Prescription Drugs Linked to Another Mass Murder Spree

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Time after time, legal prescription psychiatric drugs end up center stage at large-scale violence events.

By John Friend —

Elliot Rodger, the deranged young man who murdered six people in Isla Vista, California on the evening of May 23, was likely addicted to a prescription drug that has been linked to a number of youths who carried out other mass-murder rampages in the past few years.

The popular news website “Radar Online” recently reported that a source close to the Santa Barbara Sheriff Department’s investigation of the alleged murder spree indicated that Rodger had been prescribed Alprazolam, whose trade name is Xanax, by a family doctor and that his parents believed he may have been abusing the drug in the weeks leading up to the killing spree.

Rodger’s parents “believe the tranquilizer made him more withdrawn, lonely, isolated, and anxious,” Radar Online reported.

Xanax is typically prescribed to treat anxiety, panic disorder and depression, and is highly addictive, and its users regularly become dependent on the drug and are warned not to stop using it suddenly.

Many independent researchers and investigative reporters believe addictive pharmaceutical drug often play a decisive role in mass murders, especially among youths. In the past, many individuals who have gone on shooting rampages have been discovered to have been addicted to or severely impacted by pharmaceutical drugs.

“Xanax isn’t being blamed for causing Elliot to go on his rampage, but it probably wasn’t the best decision to have someone like him on it,” the law enforcement source explained to a reporter for the news website.

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According to official reports, Rodger stabbed and killed his three roommates around 9:20 p.m. on May 23 before opening fire near the University of California-Santa Barbara campus, murdering three more individuals. Rodger later took his own life after crashing his car.

Rodger, the son of Hollywood movie director Peter Rodger, released a video on the Internet shortly before his alleged murder spree entitled “Retribution Confession.” In the video, Rodger specifically indicates he will be targeting “blonde sorority girls,” who have rejected him, even though he is a “superior alpha male,” according to the video.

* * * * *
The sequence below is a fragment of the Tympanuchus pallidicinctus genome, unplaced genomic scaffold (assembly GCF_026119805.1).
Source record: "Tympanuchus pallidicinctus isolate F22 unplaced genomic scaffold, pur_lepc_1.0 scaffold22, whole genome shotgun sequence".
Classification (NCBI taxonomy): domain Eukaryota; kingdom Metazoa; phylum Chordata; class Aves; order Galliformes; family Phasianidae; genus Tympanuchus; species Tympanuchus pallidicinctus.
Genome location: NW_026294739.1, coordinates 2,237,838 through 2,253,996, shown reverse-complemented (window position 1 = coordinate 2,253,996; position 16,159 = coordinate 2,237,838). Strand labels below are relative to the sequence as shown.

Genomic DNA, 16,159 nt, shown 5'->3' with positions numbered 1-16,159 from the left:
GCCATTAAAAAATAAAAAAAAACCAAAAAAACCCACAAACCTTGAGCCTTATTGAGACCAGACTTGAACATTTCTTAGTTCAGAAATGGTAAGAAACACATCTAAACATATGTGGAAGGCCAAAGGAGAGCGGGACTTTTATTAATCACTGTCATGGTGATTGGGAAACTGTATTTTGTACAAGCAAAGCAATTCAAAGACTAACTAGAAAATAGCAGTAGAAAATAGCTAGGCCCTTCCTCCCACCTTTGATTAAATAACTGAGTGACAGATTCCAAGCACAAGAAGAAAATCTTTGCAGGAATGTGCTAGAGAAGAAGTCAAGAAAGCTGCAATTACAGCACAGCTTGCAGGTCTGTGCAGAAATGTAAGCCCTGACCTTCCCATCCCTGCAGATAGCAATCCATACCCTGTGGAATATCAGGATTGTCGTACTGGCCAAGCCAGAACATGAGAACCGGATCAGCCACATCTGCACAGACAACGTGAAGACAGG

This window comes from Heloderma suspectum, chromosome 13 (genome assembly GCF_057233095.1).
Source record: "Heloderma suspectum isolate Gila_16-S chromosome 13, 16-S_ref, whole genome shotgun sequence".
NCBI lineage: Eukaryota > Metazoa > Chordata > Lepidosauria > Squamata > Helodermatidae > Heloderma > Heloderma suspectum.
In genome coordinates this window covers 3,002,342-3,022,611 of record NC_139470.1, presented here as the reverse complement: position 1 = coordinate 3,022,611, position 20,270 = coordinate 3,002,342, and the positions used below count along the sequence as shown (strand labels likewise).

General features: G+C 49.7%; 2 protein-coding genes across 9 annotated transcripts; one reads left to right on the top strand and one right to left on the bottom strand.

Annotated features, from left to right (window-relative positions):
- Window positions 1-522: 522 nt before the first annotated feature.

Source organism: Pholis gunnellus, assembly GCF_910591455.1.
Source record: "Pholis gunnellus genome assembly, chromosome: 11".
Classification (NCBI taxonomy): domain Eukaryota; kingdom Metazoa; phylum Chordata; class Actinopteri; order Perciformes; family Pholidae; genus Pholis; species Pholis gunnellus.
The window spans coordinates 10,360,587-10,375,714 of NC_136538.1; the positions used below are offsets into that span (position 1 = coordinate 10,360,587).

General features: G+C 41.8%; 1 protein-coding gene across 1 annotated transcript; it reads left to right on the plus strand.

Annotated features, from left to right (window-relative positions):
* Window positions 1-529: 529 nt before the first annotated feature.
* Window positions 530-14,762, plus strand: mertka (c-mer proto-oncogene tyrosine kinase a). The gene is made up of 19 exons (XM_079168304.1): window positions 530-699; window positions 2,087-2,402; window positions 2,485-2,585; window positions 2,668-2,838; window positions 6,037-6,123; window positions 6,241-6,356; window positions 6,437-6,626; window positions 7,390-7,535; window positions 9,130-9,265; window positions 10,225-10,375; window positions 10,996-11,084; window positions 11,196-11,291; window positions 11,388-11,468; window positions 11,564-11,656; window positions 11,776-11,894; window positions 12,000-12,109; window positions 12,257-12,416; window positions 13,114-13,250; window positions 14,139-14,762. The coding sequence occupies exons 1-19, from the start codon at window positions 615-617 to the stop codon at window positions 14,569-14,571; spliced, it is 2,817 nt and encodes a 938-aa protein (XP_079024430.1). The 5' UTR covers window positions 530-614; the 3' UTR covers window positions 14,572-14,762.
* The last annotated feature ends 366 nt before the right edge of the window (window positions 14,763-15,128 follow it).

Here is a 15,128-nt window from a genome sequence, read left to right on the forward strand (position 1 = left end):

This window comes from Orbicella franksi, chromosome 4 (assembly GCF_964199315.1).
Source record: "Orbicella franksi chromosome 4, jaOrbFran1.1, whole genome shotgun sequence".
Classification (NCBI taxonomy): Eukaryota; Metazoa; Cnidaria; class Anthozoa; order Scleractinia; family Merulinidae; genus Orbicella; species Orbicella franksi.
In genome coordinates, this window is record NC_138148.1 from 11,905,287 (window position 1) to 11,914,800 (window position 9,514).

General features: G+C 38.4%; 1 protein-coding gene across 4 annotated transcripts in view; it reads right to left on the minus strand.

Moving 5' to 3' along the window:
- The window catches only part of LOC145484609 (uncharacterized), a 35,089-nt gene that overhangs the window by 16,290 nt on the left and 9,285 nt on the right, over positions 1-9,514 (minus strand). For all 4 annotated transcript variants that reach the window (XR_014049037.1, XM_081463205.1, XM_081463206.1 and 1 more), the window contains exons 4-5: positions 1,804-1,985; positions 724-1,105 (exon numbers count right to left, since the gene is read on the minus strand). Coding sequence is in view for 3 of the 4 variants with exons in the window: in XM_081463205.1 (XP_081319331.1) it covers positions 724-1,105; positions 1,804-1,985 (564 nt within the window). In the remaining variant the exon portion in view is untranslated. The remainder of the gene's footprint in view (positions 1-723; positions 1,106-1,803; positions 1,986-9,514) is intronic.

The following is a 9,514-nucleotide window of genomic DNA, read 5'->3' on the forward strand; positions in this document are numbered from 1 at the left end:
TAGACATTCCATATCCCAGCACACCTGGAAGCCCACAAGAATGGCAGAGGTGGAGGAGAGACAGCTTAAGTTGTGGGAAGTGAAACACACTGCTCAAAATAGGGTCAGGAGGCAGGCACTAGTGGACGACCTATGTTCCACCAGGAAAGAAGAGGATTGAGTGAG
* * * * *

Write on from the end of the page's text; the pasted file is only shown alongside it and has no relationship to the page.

“College is the time when everyone experiences those things such as sex and fun and pleasure,” Rodger states in the video. “But in those years I’ve had to rot in loneliness. It’s not fair. You girls have never been attracted to me. I don’t know why you girls aren’t attracted to me. But I will punish you for it.”

Prior to the killings, Rodger had made other videos and posted regularly on Internet forums, often complaining about his failure to find a girlfriend and develop a meaningful relationship. In addition to the “Retribution Confession” video, Rodger also wrote a lengthy manifesto about the killings he would reportedly go on to commit.

According to Alan Shifman, the Rodger family attorney, the 22-year-old was being treated by multiple therapists for mental health issues. In the month leading up to the alleged murder spree, police even came to Rodger’s apartment to check on him at the request of family members who were concerned about his mental health.

Following the visit by police officers, Rodger wrote the 141-page manifesto detailing his plans and expressing relief officers did not check his apartment where they would have apparently found his weapons and writings.

In typical fashion, politicians, victims’ family members and other anti-Second Amendment activists have used the tragedy in Santa Barbara to advocate and justify a crackdown on private gun ownership.

What is ignored is Rodger’s likely dependence on a dangerous—yet legal—pharmaceutical drug that has been a factor in murder sprees perpetrated by many young alienated individuals.

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John Friend is a California-based writer who maintains a blog.

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